by Anne Eglash MD, IBCLC, FABM
Does breastfeeding protect from allergies? According to authors of a 2017 review article entitled ‘Human Milk and Allergic Disease: An Unsolved Puzzle’, childhood allergies to foods and other environmental agents have steadily increased in the last 20 years. The relationship between breastfeeding and childhood allergies is very complicated, which is why we have seen a dizzying volley of research articles flowing through the media over several years. Some research indicates that breastfeeding is protective of childhood allergies, asthma, and eczema, and other research has not found any protection from breastfeeding.
The complexity comes from all of the other factors that play a role in allergies, including factors in the environment, maternal diet during pregnancy and lactation, timing of introduction and quality of solid food, and the balance of certain immunologic factors in breastmilk. For example, the ‘hygiene hypothesis’ links immune response to infection with risk of allergies. In other words, less exposure to germs such as from farm animals, unpasteurized milk, house pets, siblings, and daycare increases the risk of childhood allergies. These other factors make it difficult to tease out the role of breastfeeding in allergy protection.
According to this article, what are accurate statements regarding childhood allergies and infant feeding? Choose 1 or more:
- Breastfeeding appears to protect against asthma by reducing the risk of respiratory infections, rather than reducing the risk of allergy.
- A most recent meta-analysis shows no statistically-significant association between breastfeeding and risk of food allergies.
- Exclusive breastfeeding for 3-4 months is associated with less eczema for children under age 2.
- Maternal diet can modify the immunologic properties in breastmilk, and play a role in childhood allergies.
- The composition of the infant gut microbiome differs significantly between infants with allergies and those without.
See the Answer
Answers- all of the above
Human Milk and Allergic Diseases: An Unsolved Puzzle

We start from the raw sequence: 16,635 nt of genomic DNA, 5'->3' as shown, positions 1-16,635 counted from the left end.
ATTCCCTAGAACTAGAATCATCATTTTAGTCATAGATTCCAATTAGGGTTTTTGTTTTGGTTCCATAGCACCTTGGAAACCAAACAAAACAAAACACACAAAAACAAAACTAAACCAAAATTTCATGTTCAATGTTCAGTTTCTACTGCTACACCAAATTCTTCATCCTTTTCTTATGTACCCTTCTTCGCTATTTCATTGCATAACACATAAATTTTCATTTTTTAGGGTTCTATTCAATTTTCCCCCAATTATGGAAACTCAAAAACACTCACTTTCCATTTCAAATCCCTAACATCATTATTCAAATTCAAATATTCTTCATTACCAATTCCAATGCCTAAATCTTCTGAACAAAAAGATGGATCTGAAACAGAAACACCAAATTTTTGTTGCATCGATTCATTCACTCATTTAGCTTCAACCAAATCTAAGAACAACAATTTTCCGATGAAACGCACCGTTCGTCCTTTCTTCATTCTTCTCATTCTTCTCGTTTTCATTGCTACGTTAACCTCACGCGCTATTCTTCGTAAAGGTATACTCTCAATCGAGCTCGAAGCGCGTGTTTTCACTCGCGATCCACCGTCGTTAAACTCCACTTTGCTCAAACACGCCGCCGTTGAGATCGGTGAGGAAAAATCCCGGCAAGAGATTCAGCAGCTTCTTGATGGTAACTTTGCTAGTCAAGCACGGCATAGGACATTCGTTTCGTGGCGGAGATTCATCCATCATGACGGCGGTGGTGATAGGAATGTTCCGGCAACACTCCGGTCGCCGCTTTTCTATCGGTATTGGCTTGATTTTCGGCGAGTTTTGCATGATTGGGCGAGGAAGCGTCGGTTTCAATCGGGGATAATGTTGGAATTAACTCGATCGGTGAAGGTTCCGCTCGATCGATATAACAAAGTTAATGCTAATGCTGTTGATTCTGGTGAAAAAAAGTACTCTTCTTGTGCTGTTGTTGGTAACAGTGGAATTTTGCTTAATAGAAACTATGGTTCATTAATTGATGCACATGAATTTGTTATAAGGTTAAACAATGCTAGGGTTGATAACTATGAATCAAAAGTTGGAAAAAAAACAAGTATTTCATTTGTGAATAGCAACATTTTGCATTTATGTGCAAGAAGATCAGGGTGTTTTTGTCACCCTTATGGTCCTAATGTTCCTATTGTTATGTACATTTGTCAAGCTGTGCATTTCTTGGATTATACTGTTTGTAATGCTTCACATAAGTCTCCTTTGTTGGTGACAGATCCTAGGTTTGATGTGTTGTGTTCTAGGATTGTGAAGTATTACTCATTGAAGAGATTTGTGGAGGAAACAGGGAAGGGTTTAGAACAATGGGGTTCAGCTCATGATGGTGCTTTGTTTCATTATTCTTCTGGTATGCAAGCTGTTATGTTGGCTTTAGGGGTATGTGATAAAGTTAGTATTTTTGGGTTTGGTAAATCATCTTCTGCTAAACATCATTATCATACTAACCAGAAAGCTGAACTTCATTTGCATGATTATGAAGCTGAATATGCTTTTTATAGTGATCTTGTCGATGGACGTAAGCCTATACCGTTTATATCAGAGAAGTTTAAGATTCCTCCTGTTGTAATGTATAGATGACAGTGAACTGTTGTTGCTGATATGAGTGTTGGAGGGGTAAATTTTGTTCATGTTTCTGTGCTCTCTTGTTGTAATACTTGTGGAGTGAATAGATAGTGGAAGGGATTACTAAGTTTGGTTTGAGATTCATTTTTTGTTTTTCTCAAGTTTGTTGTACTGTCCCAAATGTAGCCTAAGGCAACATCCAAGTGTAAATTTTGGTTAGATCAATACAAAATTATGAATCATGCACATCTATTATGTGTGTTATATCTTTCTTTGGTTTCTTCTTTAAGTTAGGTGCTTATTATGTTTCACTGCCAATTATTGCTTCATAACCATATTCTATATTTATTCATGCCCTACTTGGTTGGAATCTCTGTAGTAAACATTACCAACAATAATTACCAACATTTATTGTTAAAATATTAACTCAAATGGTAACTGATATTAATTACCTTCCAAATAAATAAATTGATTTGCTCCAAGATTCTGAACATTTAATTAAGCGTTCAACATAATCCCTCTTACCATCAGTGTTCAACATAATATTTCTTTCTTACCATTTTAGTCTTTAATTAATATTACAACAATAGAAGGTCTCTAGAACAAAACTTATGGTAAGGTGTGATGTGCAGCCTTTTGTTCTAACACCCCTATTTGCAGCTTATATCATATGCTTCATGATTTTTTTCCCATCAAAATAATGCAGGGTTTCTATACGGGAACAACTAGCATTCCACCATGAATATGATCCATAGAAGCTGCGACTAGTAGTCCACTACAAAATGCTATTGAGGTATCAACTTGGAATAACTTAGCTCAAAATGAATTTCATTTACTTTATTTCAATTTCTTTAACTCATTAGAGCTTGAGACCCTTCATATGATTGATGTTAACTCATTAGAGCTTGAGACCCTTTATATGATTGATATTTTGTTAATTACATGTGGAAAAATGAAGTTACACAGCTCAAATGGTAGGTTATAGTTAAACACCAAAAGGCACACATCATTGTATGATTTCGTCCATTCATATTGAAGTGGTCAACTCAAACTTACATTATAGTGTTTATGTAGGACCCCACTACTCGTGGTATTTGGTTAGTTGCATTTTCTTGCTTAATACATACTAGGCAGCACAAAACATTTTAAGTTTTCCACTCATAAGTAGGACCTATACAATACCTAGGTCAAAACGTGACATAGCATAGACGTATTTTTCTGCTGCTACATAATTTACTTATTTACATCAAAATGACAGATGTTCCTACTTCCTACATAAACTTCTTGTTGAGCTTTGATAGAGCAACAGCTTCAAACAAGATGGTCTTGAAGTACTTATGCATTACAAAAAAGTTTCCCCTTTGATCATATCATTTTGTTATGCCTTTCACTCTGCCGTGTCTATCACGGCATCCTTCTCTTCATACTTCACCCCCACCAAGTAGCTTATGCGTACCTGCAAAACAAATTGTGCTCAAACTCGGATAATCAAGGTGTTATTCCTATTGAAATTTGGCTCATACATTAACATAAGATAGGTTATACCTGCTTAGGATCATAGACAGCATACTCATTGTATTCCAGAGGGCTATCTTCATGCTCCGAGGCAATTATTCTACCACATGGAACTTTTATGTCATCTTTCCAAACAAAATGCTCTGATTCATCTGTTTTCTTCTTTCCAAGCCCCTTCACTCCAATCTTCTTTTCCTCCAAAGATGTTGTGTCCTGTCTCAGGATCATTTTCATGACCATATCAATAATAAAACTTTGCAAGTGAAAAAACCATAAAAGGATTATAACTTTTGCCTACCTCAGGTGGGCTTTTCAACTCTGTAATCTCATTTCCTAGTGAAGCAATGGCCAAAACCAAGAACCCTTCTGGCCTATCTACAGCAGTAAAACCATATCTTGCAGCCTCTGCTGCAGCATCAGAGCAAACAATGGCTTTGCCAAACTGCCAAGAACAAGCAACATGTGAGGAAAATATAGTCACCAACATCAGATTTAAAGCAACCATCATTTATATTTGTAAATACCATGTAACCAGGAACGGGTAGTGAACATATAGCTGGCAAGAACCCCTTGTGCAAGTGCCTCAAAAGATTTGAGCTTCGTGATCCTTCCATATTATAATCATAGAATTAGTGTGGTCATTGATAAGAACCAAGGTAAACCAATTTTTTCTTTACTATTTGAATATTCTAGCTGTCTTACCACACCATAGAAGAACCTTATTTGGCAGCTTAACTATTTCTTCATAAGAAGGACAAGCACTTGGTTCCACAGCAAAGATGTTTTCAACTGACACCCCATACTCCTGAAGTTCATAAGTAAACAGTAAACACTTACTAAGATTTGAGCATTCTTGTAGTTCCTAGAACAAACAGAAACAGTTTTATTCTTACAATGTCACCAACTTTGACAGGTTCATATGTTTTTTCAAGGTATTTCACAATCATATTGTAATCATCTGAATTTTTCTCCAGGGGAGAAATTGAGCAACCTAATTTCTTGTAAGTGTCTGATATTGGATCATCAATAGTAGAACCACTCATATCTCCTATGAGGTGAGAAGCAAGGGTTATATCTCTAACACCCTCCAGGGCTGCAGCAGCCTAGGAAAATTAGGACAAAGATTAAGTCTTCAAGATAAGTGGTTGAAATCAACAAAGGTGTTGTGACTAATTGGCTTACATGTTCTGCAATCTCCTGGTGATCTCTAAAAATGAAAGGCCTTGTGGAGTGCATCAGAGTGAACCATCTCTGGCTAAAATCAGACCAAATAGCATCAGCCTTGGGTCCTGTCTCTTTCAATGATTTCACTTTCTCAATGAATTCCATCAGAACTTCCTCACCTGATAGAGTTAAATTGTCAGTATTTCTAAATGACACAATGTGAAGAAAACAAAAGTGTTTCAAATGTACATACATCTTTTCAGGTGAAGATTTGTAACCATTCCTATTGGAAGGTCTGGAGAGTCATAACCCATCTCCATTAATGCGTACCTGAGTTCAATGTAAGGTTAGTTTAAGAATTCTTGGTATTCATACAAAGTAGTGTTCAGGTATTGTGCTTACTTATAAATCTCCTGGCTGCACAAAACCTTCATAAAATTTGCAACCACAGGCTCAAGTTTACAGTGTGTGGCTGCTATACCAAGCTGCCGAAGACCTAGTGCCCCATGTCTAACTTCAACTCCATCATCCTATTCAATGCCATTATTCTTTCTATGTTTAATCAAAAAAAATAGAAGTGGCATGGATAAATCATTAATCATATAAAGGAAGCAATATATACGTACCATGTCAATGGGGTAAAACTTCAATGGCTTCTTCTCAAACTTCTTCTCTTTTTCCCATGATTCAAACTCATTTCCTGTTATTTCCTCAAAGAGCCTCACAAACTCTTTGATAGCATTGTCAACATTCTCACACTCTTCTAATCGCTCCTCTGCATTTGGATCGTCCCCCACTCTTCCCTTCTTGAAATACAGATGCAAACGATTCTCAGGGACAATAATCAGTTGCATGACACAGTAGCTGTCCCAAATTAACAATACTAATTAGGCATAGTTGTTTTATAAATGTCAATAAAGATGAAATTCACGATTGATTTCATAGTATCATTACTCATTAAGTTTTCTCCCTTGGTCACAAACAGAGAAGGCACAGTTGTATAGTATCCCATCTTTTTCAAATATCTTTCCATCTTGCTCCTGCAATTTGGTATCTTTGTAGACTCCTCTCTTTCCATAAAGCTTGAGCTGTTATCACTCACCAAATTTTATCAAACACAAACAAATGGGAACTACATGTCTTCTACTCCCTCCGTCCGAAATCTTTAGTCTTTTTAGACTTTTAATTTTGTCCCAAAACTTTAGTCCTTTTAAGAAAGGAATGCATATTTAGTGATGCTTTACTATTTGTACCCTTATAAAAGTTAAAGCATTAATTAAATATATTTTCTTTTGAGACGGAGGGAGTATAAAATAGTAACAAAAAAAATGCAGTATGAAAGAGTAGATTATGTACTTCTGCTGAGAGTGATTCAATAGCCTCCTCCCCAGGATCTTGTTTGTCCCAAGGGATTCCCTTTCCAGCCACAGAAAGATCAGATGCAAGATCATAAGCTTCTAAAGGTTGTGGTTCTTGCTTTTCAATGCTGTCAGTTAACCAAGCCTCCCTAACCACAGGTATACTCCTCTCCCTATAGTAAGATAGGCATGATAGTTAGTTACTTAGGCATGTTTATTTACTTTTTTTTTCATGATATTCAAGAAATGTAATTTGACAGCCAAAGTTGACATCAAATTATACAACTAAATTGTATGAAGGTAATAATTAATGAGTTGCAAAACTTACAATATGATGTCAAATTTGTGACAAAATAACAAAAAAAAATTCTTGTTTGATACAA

Munblit D ,Peroni DG ,Boix-Amorós A ,Hsu PS, Van't Land B, Gay MCL, Kolotilina A, Skevaki C, Boyle RJ, Collado MC, Garssen J, Geddes DT, Nanan R, Slupsky C, Wegienka G, Kozyrskyj AL, Warner JO
There is conflicting evidence on the protective role of breastfeeding in relation to the development of allergic sensitisation and allergic disease. Studies vary in methodology and definition of outcomes, which lead to considerable heterogeneity. Human milk composition varies both within and between individuals, which may partially explain conflicting data. It is known that human milk composition is very complex and contains variable levels of immune active molecules, oligosaccharides, metabolites, vitamins and other nutrients and microbial content. Existing evidence suggests that modulation of human breast milk composition has potential for preventing allergic diseases in early life. In this review, we discuss associations between breastfeeding/human milk composition and allergy development.
Milk Mob Comment by Anne Eglash MD, IBCLC, FABM
This article is detailed and rich in its explanations of the role of various immunologic factors, vitamins, and other nutrients in allergic disease. For example, do you know lactose’s role in protecting the infant’s gut against pathogens? What about the importance of supplementing a pregnant or lactating mother with probiotics and fish oil? I highly suggest reading this article to develop an appreciation of the role of many human milk bioactive factors and other nutrients in infant immune system development. The authors also discuss where we have holes in the research.
It seems to me that protection from allergic disease has to be a multipronged approach, starting with environmental and dietary considerations for the mother pre-conception and during pregnancy. Breastfeeding certainly plays a role in allergy prevention, as do other infant dietary and environmental and health care factors. Perhaps someday we will have comprehensive recommendations for families on how to prevent childhood allergies, asthma, and eczema.